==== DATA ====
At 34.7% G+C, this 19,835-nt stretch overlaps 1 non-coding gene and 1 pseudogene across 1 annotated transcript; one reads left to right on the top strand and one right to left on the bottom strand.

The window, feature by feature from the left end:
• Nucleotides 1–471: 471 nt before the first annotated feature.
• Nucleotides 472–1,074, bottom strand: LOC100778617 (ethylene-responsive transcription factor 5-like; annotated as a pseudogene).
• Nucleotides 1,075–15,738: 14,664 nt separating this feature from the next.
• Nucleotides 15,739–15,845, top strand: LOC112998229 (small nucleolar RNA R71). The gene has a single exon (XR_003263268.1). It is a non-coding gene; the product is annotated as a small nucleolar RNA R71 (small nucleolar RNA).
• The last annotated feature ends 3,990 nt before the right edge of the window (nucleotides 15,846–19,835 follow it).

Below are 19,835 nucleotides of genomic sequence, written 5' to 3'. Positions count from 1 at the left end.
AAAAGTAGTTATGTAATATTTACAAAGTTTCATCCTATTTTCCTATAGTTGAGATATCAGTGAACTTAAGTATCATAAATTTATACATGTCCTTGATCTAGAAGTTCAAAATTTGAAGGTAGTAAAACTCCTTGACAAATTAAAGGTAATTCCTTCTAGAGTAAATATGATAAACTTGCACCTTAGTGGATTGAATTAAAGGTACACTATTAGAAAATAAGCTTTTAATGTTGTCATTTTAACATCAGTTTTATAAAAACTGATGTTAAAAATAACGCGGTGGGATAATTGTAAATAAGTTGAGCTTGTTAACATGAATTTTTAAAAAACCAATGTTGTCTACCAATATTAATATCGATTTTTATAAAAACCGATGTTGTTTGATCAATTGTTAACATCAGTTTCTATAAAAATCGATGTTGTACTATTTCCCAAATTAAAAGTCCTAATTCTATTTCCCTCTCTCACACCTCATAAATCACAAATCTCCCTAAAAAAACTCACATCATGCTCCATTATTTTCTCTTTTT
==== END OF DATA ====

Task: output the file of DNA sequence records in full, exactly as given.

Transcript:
At 34.7% G+C, this 19,835-nt stretch overlaps 1 non-coding gene and 1 pseudogene across 1 annotated transcript; one reads left to right on the top strand and one right to left on the bottom strand.

The window, feature by feature from the left end:
• Nucleotides 1–471: 471 nt before the first annotated feature.
• Nucleotides 472–1,074, bottom strand: LOC100778617 (ethylene-responsive transcription factor 5-like; annotated as a pseudogene).
• Nucleotides 1,075–15,738: 14,664 nt separating this feature from the next.
• Nucleotides 15,739–15,845, top strand: LOC112998229 (small nucleolar RNA R71). The gene has a single exon (XR_003263268.1). It is a non-coding gene; the product is annotated as a small nucleolar RNA R71 (small nucleolar RNA).
• The last annotated feature ends 3,990 nt before the right edge of the window (nucleotides 15,846–19,835 follow it).

Below are 19,835 nucleotides of genomic sequence, written 5' to 3'. Positions count from 1 at the left end.
AAAAGTAGTTATGTAATATTTACAAAGTTTCATCCTATTTTCCTATAGTTGAGATATCAGTGAACTTAAGTATCATAAATTTATACATGTCCTTGATCTAGAAGTTCAAAATTTGAAGGTAGTAAAACTCCTTGACAAATTAAAGGTAATTCCTTCTAGAGTAAATATGATAAACTTGCACCTTAGTGGATTGAATTAAAGGTACACTATTAGAAAATAAGCTTTTAATGTTGTCATTTTAACATCAGTTTTATAAAAACTGATGTTAAAAATAACGCGGTGGGATAATTGTAAATAAGTTGAGCTTGTTAACATGAATTTTTAAAAAACCAATGTTGTCTACCAATATTAATATCGATTTTTATAAAAACCGATGTTGTTTGATCAATTGTTAACATCAGTTTCTATAAAAATCGATGTTGTACTATTTCCCAAATTAAAAGTCCTAATTCTATTTCCCTCTCTCACACCTCATAAATCACAAATCTCCCTAAAAAAACTCACATCATGCTCCATTATTTTCTCTTTTT